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I am a new entry in statistical field with lots of interest in this area. I would like to know any statistical book which can enhance my statistical knowledge meaning; wish to know the name of the book which can help me in model prediction....for eg. detailed explanation and steps of regression (incl multiple, logistic, poisson...) , Anova, etc....

The book should contain each and every concept of stats so that I can practically handle projects in my company.

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    $\begingroup$ I'd suggest searching the site for answers to questions with the 'references' tag. This one & this one may be useful. It's more than a little optimistic to hope that one book will cover "each and every concept of stats" - a more realistic wish would be for an introductory general text plus an intro. to general linear models followed by an intro. to generalized linear models. $\endgroup$ Jun 11, 2014 at 8:59
  • $\begingroup$ I meant to put this one as well. If you don't find any useful recommendations here try to differentiate your question from the others by adding specific detail about what you're looking for with respect to topics covered, mathematical level, theoretical vs applied perspective, &c. $\endgroup$ Jun 11, 2014 at 9:23
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    $\begingroup$ I echo @Scortchi 's comment. Of course, different people have different training, but I took around 10 statistics related courses in graduate school (my PhD is in psychometrics). Each used at least one book. $\endgroup$
    – Peter Flom
    Jun 11, 2014 at 9:24
  • $\begingroup$ Basically, I have been given a task wherein I have to apply model prediction...but thinking which model to predict..so want to know various classifications when to apply which model...so that I can read through the book and make one chart for my reference for future so that if given a project I can just glance through my preparation and make any model anytime. Is this possible? with any book $\endgroup$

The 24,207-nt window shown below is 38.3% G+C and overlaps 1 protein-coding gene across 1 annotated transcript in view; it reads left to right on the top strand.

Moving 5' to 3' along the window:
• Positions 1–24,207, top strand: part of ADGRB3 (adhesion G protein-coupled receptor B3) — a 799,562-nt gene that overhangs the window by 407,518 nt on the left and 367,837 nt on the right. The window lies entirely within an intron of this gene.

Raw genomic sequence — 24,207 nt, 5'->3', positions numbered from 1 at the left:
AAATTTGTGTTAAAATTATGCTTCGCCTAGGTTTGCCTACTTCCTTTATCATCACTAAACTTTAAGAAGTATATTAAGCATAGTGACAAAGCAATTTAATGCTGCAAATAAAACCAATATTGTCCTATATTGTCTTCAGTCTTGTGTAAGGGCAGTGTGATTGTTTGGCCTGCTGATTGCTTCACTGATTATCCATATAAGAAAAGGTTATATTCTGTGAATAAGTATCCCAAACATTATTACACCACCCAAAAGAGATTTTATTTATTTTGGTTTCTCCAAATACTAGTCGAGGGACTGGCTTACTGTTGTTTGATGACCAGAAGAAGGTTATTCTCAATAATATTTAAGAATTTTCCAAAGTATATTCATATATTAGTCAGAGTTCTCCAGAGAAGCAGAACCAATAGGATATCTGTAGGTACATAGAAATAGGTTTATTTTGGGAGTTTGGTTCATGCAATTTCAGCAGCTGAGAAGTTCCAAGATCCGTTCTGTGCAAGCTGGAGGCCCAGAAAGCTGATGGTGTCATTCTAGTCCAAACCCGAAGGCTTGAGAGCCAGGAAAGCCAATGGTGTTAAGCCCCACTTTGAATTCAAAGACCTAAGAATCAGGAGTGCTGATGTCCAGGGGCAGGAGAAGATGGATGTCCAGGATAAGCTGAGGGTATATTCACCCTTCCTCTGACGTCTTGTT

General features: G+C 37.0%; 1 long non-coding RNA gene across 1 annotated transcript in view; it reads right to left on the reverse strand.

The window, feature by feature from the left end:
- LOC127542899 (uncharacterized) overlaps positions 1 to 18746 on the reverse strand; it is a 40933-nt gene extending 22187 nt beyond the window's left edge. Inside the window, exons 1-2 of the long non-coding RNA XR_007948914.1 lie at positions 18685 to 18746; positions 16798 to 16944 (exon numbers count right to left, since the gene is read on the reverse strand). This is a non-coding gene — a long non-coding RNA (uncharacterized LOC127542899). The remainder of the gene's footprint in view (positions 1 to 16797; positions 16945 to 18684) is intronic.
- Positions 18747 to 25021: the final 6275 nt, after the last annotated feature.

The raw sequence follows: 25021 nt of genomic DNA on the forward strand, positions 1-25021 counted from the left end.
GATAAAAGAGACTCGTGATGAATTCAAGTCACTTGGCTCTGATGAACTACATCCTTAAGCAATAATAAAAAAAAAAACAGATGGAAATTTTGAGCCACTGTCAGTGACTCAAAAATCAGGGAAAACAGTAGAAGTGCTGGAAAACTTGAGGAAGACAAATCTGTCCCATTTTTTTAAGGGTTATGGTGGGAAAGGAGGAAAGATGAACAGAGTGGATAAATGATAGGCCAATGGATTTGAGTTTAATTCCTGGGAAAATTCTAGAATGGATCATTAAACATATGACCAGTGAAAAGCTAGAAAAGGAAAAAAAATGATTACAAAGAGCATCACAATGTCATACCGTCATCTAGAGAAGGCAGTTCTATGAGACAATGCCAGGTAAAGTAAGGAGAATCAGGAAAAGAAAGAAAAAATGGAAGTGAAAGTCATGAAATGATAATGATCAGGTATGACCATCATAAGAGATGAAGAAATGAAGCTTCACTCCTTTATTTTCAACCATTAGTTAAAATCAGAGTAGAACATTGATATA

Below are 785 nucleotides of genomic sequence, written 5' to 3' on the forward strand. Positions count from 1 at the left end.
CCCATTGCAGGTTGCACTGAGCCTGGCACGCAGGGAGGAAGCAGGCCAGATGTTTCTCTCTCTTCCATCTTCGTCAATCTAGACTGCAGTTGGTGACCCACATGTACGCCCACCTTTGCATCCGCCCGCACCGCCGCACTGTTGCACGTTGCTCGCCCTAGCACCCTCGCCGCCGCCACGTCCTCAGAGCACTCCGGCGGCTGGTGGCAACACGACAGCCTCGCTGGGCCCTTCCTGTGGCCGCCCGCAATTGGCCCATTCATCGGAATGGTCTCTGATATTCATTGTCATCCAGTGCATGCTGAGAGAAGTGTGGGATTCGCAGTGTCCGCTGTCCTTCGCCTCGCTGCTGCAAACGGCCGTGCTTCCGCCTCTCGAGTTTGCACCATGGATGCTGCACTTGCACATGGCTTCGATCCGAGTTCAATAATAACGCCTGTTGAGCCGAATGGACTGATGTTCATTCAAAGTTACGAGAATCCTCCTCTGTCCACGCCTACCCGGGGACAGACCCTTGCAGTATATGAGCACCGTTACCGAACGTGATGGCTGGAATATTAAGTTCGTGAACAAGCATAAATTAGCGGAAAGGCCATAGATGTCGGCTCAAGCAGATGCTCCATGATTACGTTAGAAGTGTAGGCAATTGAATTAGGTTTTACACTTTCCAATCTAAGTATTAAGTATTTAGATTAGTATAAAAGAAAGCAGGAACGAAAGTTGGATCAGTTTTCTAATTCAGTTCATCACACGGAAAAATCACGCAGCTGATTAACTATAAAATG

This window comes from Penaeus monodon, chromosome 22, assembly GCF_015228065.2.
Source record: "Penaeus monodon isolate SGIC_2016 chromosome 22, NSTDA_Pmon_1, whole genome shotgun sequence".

– Arvinder
    Jun 11, 2014 at 9:57
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    $\begingroup$ Well, you could make a chart of the "default" models tried in different kinds of situation - Poisson regression for counts &c. - but once you've learnt the relevant techniques well enough to be able to use them successfully you'll be familiar enough with them not to need a chart any more. See e.g. these lecture notes to get an idea of how a textbook will cover GLMs. $\endgroup$ Jun 11, 2014 at 10:42

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In brief (and accounting for my own preferences...), the posts linked by @Scortchi suggest Gelman & Hill, Data Analysis Using Regression and Multilevel/Hierarchical Models, which is a wonderful book. I love it, I've even contributed to translate its BUGS examples to Stan (here).

However, if you are interested in a "detailed explanation and steps of regression (incl multiple, logistic, poisson...) , Anova, etc...", a useful first book could better be Kutner et al., Applied Linear Statistical Models.

You'll find a thorough discussion about simple and multiple linear regression, including diagnostics, remedial measures, model selection and validation (Chapters 1-11), logistic and poisson regression (14), design of experimental and observational studies (15), ANOVA (16-21, 23-24), analysis of covariance (22), random and mixed effects models (25), nested designs (26), repeated measures (27) etc.

Gelman & Hill could be the best second step.

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